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This year's Club To Club draws forward possibly the most cutting edge line-up the festival has seen yet, pulling together a vast spectrum of assorted electronics and sound design techno that sees a diverse selection of Warp's finest Autechre, Lorenzo Senni and GAIKA, post-grime-tronica from Elysia Crampton, footwork rooted junglist tempo jackers from RP Boo, post-punk funk from Jessy Lanza, neon-encrusted house from L-Vis 1990 whilst Andy Stott and Daphni delve into the deeper end of the electronica field, before Fatima Yamaha's melancholic floor fillers round off the night/morning in fine style.
Here are our top picks to get you excited for the C2C weekend, or just any weekend really.
A dynamically abrasive, brutalist club construction from Ae, buries the opposition in the dirt.
Quite possibly the apex of Lorenzo's work - a weightless trance buzz of which its true power lies in its minimalist approach to taking over the club and everyone in it.
Manic polyrhythmic pulse that takes the tempos of jungle and channels them to become a quick-footed old school Chicago house jacker of enormous proportion.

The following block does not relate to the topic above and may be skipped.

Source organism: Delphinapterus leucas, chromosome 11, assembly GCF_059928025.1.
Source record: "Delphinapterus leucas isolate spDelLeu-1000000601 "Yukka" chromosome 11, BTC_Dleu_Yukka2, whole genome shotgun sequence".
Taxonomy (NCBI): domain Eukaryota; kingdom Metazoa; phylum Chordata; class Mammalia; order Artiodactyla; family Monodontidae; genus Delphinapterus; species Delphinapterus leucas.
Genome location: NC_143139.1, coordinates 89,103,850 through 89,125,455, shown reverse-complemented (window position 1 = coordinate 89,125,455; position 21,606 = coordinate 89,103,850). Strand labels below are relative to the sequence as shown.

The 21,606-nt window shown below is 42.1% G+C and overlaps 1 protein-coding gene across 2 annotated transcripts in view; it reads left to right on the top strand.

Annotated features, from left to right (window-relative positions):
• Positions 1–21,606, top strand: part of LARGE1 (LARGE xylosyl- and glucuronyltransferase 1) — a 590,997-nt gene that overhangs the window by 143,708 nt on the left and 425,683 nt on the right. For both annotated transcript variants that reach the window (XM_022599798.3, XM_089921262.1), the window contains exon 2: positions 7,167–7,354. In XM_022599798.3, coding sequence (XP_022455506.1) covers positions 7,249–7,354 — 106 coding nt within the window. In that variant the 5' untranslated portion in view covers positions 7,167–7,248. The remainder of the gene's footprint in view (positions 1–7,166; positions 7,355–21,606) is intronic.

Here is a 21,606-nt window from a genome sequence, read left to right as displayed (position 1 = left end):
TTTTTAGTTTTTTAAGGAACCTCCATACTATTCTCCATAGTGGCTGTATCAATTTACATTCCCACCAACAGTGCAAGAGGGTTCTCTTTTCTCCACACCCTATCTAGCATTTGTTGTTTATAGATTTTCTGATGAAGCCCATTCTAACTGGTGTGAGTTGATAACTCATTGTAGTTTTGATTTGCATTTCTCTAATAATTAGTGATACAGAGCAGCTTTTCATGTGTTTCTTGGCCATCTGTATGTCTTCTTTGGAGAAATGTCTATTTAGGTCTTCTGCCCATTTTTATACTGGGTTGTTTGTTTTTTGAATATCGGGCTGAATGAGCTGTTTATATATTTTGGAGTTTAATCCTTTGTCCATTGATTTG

Though technically co-produced in tandem with Miles Demdike, Corrosive features some of Andy Stott's best club gear. Grinding trap mixed with a devastatingly heavy breakbeat, and ended with some Zomby eski pressure.
Absolute peak time house from Daphni, sure to split the crowd into those lost in the music and those running to the booth begging for an ID.
In the post-genre pool of club music being patched together in a jigsaw of grime, ballroom, techno and bass - Elysia Crampton distills it into something that while it has the hallmarks of the genres above, sounds like nothing before (check the rewinds for some classic junglist throwback action!).
GAIKA blends the RNB style champagne dreamin' of the slicker early '00s UKG with a streetwise, hood up gothic twist that will see it draw appeal from across the board of soundboys and girls alike.
Back in 2010 when this dropped, it took the mechanical funky sound and melded it into something reaching for stadiums, yet encased in that slightly off kilter sound that makes the Night Slugs stand a million miles ahead of the rest in the game.
Never Enough is an out and out pop tune, yet it's not afraid to groove bassline and synth lines. We could see it perfectly slide into the lighter ends of a Silent Servant or Optimo post-punk funk dj mix.
The perfect set closer, a raw yet soaked in melancholy roller that perfectly encapsulates that feeling when you know moments away the lights are gonna come on and the club will begin to empty.